Chlorfenvinphos is an insecticide that is a colorless liquid with a mild odor. It was commonly used until 1991 when all products containing chlorfenvinphos as an active ingredient were canceled in the United States. Commercial preparations commonly sold in stores were usually 90% chlorfenvinphos. Most of the chlorfenvinphos used was in liquid form. Chlorfenvinphos was widely used to control household pests such as flies, fleas, and mice. The chemical is manufactured and does not occur naturally in the environment. It was sold under common trade names including Birlanerr, Dermatonrr, Saperconrr, Steladonerr, and Suponarr.
Structural diagram: National Institutes of Health
Fate & Transport
Chlorfenvinphos enters the environment from runoff after rainfall and leaching from hazardous waste sites. It may leach into soil and underground water. It may also be found in surface waters from rain. Chlorfenvinphos may move from soil to the air by evaporation. It does not appear to accumulate in plants, fish, or freshwater animals.
The most common way to be exposed is by eating imported agricultural products contaminated with it. Another way to be exposed is by using pharmaceutical products that contain lanolin, a natural grease from sheep's wool (chlorfenvinphos is often used to control flies in animal buildings and can contaminate sheep's wool). If you breathe air or touch soil near a hazardous waste site containing chlorfenvinphos, you could be exposed to it. If you work in the disposal of chlorfenvinphos or its wastes you are most likely to be exposed.
The major effect of chlorfenvinphos is on the nervous system. Ingesting large doses may cause nausea and vomiting, abdominal cramps, diarrhea, difficulty in breathing, and fainting. Lower doses may cause headaches, dizziness, weakness, confusion, runny nose, and inability to see clearly. These symptoms may start within 30-60 minutes and reach their maximum effect after 6-8 hours. There is no evidence that long-term exposure to small amounts of chlorfenvinphos causes any harmful health effects in people. It is not known whether chlorfenvinphos can affect reproduction or cause birth defects in people. One animal study reported decreased fertility in rats given chlorfenvinphos in their food, and another study reported that chlorfenvinphos interfered with the development of rats when the pregnant animals were fed chlorfenvinphos.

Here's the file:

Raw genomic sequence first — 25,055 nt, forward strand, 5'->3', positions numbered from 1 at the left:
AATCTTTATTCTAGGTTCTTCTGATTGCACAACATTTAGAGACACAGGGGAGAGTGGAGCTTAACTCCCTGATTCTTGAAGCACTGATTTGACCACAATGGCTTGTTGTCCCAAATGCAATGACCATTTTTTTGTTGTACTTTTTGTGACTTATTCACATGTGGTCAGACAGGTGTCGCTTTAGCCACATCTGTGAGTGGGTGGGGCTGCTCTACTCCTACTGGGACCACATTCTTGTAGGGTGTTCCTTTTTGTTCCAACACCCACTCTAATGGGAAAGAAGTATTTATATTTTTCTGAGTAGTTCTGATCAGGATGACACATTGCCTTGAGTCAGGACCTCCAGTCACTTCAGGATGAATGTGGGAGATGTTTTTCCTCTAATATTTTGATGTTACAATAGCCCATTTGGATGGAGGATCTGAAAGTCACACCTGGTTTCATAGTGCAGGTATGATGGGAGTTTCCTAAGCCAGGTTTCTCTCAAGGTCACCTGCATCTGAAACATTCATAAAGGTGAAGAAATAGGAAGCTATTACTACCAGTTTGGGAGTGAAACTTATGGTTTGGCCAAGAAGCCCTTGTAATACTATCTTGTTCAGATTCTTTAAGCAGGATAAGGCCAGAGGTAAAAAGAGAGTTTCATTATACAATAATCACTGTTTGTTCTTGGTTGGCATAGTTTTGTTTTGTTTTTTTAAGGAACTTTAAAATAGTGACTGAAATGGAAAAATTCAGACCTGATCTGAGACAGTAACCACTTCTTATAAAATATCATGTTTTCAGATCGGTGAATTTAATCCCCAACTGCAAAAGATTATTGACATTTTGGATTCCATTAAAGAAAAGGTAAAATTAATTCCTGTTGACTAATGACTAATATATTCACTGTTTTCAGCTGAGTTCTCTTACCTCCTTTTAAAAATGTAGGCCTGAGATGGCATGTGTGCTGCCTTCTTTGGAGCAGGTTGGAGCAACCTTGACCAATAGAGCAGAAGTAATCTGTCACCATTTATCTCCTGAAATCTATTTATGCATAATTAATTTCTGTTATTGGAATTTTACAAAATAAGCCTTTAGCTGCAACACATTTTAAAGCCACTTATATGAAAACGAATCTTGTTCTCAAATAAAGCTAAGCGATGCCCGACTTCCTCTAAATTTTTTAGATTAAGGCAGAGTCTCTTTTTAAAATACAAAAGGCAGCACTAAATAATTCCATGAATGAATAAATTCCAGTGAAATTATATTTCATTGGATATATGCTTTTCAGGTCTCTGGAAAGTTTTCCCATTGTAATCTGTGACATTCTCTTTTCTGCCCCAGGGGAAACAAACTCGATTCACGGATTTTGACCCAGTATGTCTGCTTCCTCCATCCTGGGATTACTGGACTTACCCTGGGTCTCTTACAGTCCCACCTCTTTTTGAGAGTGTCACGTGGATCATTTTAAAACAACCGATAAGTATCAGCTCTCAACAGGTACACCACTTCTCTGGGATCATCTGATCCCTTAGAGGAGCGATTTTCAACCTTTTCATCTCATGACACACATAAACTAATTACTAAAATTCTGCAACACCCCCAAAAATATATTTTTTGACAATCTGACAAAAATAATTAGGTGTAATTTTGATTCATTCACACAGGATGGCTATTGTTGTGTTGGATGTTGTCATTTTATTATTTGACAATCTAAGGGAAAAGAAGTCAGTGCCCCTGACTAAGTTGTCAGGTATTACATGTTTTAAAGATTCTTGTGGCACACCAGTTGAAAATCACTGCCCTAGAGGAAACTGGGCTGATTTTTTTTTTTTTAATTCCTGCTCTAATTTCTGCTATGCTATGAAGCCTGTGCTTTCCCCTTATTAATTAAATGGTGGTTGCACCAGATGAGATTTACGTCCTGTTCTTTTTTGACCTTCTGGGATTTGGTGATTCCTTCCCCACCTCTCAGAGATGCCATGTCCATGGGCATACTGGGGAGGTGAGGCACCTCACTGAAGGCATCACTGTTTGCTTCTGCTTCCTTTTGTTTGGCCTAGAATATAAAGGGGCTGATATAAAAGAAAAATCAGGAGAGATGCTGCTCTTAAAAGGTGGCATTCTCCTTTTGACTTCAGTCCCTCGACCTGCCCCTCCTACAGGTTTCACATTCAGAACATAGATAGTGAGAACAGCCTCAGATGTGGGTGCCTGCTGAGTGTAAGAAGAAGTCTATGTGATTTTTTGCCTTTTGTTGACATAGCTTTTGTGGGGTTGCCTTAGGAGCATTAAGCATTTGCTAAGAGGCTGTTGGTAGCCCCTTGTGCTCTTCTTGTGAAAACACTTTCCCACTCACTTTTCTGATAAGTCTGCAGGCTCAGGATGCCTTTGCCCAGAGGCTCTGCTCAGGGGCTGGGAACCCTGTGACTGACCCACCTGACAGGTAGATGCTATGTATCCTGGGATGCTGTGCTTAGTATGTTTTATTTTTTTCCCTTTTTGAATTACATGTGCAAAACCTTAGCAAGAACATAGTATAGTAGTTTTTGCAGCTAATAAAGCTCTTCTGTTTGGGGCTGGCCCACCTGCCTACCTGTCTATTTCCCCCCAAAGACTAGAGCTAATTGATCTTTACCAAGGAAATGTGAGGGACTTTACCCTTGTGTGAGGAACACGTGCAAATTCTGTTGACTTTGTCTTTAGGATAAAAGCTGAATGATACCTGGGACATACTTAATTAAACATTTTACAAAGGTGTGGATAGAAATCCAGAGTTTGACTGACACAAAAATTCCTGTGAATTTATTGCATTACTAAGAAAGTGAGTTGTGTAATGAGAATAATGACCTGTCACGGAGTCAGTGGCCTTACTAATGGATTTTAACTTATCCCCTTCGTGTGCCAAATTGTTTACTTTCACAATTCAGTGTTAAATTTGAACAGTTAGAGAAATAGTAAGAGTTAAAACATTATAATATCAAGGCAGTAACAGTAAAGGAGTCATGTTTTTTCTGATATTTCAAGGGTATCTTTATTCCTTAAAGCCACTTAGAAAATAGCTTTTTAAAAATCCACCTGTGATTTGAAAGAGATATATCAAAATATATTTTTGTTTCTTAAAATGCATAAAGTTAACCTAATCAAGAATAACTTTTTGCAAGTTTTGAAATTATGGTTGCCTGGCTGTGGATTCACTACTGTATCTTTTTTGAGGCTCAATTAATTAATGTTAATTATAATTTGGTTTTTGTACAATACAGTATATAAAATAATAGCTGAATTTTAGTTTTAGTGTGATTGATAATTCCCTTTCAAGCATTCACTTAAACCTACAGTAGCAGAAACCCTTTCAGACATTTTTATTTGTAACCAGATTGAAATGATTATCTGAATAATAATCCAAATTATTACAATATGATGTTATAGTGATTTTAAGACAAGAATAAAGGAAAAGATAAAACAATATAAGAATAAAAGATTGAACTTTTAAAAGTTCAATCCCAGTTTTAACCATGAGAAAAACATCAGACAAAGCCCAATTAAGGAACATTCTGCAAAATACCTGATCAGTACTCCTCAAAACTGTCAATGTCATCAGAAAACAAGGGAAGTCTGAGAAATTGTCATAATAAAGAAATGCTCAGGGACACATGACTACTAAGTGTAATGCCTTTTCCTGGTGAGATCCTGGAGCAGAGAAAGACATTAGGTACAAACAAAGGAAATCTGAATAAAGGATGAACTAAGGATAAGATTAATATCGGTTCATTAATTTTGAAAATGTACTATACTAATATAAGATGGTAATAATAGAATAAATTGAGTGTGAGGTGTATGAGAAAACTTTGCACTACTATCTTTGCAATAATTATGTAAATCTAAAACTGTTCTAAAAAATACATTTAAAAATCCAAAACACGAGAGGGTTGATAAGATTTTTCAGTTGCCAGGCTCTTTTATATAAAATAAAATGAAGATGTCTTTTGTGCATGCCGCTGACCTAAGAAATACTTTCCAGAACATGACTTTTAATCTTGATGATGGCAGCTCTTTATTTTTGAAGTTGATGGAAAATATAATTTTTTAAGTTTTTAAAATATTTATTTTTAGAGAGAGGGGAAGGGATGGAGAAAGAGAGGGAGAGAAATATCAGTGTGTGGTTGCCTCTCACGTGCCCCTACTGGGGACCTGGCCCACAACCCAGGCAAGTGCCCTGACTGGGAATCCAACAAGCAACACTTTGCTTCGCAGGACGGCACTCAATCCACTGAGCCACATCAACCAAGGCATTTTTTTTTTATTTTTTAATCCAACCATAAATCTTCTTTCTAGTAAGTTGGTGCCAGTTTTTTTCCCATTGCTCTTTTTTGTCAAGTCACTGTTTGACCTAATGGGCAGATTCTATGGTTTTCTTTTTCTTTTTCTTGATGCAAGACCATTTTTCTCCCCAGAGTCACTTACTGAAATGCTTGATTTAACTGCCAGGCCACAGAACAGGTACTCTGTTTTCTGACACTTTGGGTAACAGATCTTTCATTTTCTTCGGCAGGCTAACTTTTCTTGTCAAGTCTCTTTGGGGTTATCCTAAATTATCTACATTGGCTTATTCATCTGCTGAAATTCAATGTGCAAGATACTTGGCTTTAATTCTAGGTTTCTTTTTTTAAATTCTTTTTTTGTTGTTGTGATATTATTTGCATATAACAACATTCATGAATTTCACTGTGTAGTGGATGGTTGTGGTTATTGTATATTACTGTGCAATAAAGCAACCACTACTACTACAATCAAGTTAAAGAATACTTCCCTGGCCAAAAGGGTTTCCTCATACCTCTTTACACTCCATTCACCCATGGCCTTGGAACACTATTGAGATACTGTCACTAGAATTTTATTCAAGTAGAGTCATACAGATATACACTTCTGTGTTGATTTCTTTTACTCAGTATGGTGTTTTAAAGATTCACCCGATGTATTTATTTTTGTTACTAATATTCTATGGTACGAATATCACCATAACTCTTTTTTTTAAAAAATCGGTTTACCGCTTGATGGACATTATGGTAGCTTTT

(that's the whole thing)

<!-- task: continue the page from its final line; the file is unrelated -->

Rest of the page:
It is not known whether chlorfenvinphos causes cancer in people. The Department of Health and Human Services (DHHS), the International Agency for Research on Cancer (IARC), and the EPA have not classified chlorfenvinphos for carcinogenicity.
There is a general test that can be used to determine if you have been exposed to a group of insecticides, including chlorfenvinphos. This test measures the activity of an enzyme called acetylcholinesterase in the blood. This test requires only a small amount of blood and can be done in your doctor's office. It does not specifically show exposure to chlorfenvinphos. Specific tests are available to identify chlorfenvinphos or its breakdown products in your blood, body tissue, and urine. These tests aren't available at most doctors' offices, but can be done at special laboratories that have the right equipment.
Information excerpted from:
Toxicological Profile for Chlorfenvinphos 1996